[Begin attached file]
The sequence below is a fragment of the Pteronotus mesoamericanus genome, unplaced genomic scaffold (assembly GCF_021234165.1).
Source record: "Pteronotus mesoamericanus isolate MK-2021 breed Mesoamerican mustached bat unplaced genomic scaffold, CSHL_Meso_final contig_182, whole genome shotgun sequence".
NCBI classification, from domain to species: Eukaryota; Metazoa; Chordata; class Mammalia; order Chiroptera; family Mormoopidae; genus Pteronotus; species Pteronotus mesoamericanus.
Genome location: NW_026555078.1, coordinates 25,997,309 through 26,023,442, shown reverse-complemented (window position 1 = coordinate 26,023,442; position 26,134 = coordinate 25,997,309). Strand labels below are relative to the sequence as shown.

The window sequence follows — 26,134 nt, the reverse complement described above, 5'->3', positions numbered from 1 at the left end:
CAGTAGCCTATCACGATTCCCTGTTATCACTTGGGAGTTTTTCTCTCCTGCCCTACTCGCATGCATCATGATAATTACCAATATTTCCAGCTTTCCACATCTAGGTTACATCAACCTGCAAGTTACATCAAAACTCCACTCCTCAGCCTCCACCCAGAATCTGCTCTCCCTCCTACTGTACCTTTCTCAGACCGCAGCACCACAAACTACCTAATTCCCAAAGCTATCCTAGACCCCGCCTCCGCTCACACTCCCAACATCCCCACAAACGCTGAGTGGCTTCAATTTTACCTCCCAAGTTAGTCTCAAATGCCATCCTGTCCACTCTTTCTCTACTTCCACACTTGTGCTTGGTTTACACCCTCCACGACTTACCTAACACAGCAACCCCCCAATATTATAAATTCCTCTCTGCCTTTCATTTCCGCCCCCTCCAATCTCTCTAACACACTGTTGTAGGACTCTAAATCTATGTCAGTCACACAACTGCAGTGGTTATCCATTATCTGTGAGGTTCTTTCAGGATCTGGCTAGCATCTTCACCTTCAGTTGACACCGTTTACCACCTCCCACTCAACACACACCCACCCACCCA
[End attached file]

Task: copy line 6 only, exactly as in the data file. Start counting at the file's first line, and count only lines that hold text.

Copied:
CAGTAGCCTATCACGATTCCCTGTTATCACTTGGGAGTTTTTCTCTCCTGCCCTACTCGCATGCATCATGATAATTACCAATATTTCCAGCTTTCCACATCTAGGTTACATCAACCTGCAAGTTACATCAAAACTCCACTCCTCAGCCTCCACCCAGAATCTGCTCTCCCTCCTACTGTACCTTTCTCAGACCGCAGCACCACAAACTACCTAATTCCCAAAGCTATCCTAGACCCCGCCTCCGCTCACACTCCCAACATCCCCACAAACGCTGAGTGGCTTCAATTTTACCTCCCAAGTTAGTCTCAAATGCCATCCTGTCCACTCTTTCTCTACTTCCACACTTGTGCTTGGTTTACACCCTCCACGACTTACCTAACACAGCAACCCCCCAATATTATAAATTCCTCTCTGCCTTTCATTTCCGCCCCCTCCAATCTCTCTAACACACTGTTGTAGGACTCTAAATCTATGTCAGTCACACAACTGCAGTGGTTATCCATTATCTGTGAGGTTCTTTCAGGATCTGGCTAGCATCTTCACCTTCAGTTGACACCGTTTACCACCTCCCACTCAACACACACCCACCCACCCA